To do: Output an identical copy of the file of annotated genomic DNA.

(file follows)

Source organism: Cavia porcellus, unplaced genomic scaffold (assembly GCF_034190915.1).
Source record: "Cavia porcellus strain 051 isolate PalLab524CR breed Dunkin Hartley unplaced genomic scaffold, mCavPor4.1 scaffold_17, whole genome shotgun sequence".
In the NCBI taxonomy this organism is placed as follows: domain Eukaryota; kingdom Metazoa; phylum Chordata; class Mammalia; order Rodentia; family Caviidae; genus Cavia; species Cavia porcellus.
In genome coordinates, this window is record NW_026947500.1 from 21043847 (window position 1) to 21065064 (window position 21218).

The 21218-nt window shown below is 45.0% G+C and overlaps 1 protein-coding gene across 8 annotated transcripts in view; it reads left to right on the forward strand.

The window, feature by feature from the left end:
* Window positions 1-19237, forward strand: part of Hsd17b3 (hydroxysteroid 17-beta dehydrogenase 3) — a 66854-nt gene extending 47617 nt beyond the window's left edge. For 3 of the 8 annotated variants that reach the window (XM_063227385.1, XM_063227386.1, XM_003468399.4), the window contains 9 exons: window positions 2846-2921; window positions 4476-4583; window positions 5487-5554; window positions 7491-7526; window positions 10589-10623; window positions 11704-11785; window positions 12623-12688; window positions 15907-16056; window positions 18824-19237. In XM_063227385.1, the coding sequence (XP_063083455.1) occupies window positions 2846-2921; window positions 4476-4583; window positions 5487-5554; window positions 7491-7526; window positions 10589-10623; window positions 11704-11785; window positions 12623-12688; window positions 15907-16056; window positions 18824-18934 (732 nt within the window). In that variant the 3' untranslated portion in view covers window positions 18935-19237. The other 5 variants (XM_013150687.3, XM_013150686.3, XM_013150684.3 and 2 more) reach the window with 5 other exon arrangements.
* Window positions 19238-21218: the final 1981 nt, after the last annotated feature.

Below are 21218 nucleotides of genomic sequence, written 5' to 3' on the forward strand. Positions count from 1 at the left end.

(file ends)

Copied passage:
Source organism: Cavia porcellus, unplaced genomic scaffold (assembly GCF_034190915.1).
Source record: "Cavia porcellus strain 051 isolate PalLab524CR breed Dunkin Hartley unplaced genomic scaffold, mCavPor4.1 scaffold_17, whole genome shotgun sequence".
In the NCBI taxonomy this organism is placed as follows: domain Eukaryota; kingdom Metazoa; phylum Chordata; class Mammalia; order Rodentia; family Caviidae; genus Cavia; species Cavia porcellus.
In genome coordinates, this window is record NW_026947500.1 from 21043847 (window position 1) to 21065064 (window position 21218).

The 21218-nt window shown below is 45.0% G+C and overlaps 1 protein-coding gene across 8 annotated transcripts in view; it reads left to right on the forward strand.

The window, feature by feature from the left end:
* Window positions 1-19237, forward strand: part of Hsd17b3 (hydroxysteroid 17-beta dehydrogenase 3) — a 66854-nt gene extending 47617 nt beyond the window's left edge. For 3 of the 8 annotated variants that reach the window (XM_063227385.1, XM_063227386.1, XM_003468399.4), the window contains 9 exons: window positions 2846-2921; window positions 4476-4583; window positions 5487-5554; window positions 7491-7526; window positions 10589-10623; window positions 11704-11785; window positions 12623-12688; window positions 15907-16056; window positions 18824-19237. In XM_063227385.1, the coding sequence (XP_063083455.1) occupies window positions 2846-2921; window positions 4476-4583; window positions 5487-5554; window positions 7491-7526; window positions 10589-10623; window positions 11704-11785; window positions 12623-12688; window positions 15907-16056; window positions 18824-18934 (732 nt within the window). In that variant the 3' untranslated portion in view covers window positions 18935-19237. The other 5 variants (XM_013150687.3, XM_013150686.3, XM_013150684.3 and 2 more) reach the window with 5 other exon arrangements.
* Window positions 19238-21218: the final 1981 nt, after the last annotated feature.

Below are 21218 nucleotides of genomic sequence, written 5' to 3' on the forward strand. Positions count from 1 at the left end.